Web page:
"The law of the present moment can sweep our psyche clear of debris and return us to a state of simplicity and inner peace. It won’t help us in the future, however, and it never happened in the past”

... “Normally, when we have a problem, it involves something that has already happened, whether two seconds ago or two decades ago or something that we anticipate will happen in what we call the future. We almost never have a problem in the present moment.

For example, Rudolph is sitting on a park bench, in the middle of his mid-life crisis. His wife is leaving him; his daughter is getting her Ph.D. in shopping with his last credit card; the bank just sent someone over to nail a foreclosure sign on his front door; his son needs bail money for driving while drunk in a stolen car.

Rudolph’s life is in shambles.

Or is it? Didn’t we begin this little scenario as he sat on a park bench? In the moment, just sitting is Rudolph’s reality.

He may have to deal with other moments and other problems, but right now, he has no problems. He is just sitting on a park bench.

Our body lives in the present moment. Despite all the thoughts we may have about past mistakes or future problems, we can call upon the Law of the Present Moment, reminding ourselves that only now exists. All we have to do is make the most of relaxing into and embracing this moment, and put one foot in front of the other as we handle what appears right now, one moment, one step at a time.”


The built up stories and the moving this ability to BE in this or any moment to some other time when it can be remembered, practised, turned into a process.... is not necessary. It cannot be 'returned to' it cannot be scheduled, yes likely the more you do this the more you want to do this, but if you are concentrating on remembering it, or practising it or any other thing you are not being present - 'relaxing into and embracing this moment' because your attention is on other things.

It's kind of why it might feel 'forced' as the title of this topic says.

The topic that this came from looks at the natural laws of energy in motion and how to recognise and be in harmony with them. viewtopic.php?f=46&t=9381
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Re: Does it ever feel forced to you?

Postby erpman » Sat Jun 09, 2012 12:15 am

No. Everything is the important thing.

What you describe is precisely living in the future. You think you are talking about the present; but your choice of words clearly shows you are living in the future.


Pardon my french, but geez... Please don´t psychologize me based on your interpretation of some words in a post in an internet forum.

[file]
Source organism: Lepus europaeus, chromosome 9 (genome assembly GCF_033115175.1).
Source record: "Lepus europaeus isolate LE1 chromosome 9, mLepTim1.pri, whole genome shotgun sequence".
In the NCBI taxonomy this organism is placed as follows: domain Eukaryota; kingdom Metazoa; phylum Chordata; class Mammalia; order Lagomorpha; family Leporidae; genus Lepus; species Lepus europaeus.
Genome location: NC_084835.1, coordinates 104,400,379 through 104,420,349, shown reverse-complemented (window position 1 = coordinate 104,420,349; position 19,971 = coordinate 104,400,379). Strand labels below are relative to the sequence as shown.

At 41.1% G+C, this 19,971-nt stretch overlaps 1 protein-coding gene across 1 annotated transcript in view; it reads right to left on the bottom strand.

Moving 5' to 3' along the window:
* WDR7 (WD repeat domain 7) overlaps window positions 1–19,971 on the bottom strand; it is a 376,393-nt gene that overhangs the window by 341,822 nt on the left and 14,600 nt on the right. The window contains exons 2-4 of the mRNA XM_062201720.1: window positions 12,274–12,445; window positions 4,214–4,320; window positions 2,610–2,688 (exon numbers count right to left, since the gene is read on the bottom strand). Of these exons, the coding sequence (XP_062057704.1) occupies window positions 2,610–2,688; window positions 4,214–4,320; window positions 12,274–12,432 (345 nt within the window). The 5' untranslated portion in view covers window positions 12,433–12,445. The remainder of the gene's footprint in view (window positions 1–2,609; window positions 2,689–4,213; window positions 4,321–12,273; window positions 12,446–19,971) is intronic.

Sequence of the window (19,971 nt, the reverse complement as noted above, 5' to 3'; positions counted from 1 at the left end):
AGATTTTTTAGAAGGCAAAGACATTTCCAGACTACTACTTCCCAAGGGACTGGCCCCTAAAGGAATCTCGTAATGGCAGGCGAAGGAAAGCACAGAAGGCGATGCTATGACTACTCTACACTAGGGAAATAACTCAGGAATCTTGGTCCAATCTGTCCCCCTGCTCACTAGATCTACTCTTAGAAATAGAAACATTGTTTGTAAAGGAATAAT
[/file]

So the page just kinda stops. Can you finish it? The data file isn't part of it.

Smileyjen´s quote pretty much sums up what I´m getting at. No, you can´t plan to be present, and you can´t plan to be more present in the future. You can only be present now.

But if you don´t realize that you have the option to let all your thoughts dissolve, or observe them and your emotions from a place of awareness, if you don´t remember that simple fact, then what? Then you are sitting on that park bench under the impression that your life is in shambles. This is what I´m talking about with regard to remembering or habit. Just that.
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Re: Does it ever feel forced to you?

Postby smiileyjen101 » Sat Jun 09, 2012 12:56 am

No, you can´t plan to be present, and you can´t plan to be more present in the future. You can only be present now.

But if you don´t realize that you have the option to let all your thoughts dissolve, or observe them and your emotions from a place of awareness, if you don´t remember that simple fact, then what? Then you are sitting on that park bench under the impression that your life is in shambles. This is what I´m talking about with regard to remembering or habit. Just that.


Erpman breathe out a moment. Let go of what you believed a moment ago.

The first line quoted is absolute.
There is no need for 'but'. But negates all that came before it, and in using it you are invoking being present now as having conditions that must be met. It's not true.

Even if you do not realize you have the option, you will still spend time in presence. Even if you do not remember you will still spend time in presence. You may not remember that you do spend time in presence, that doesn't alter the fact that you do.

If you notice that you spent time in presence and it was enjoyable you will seek to spend more time in presence, this will happen naturally as we learn from cause and effect. If you make a practice of it you are taking yourself away from presence and into 'practice'.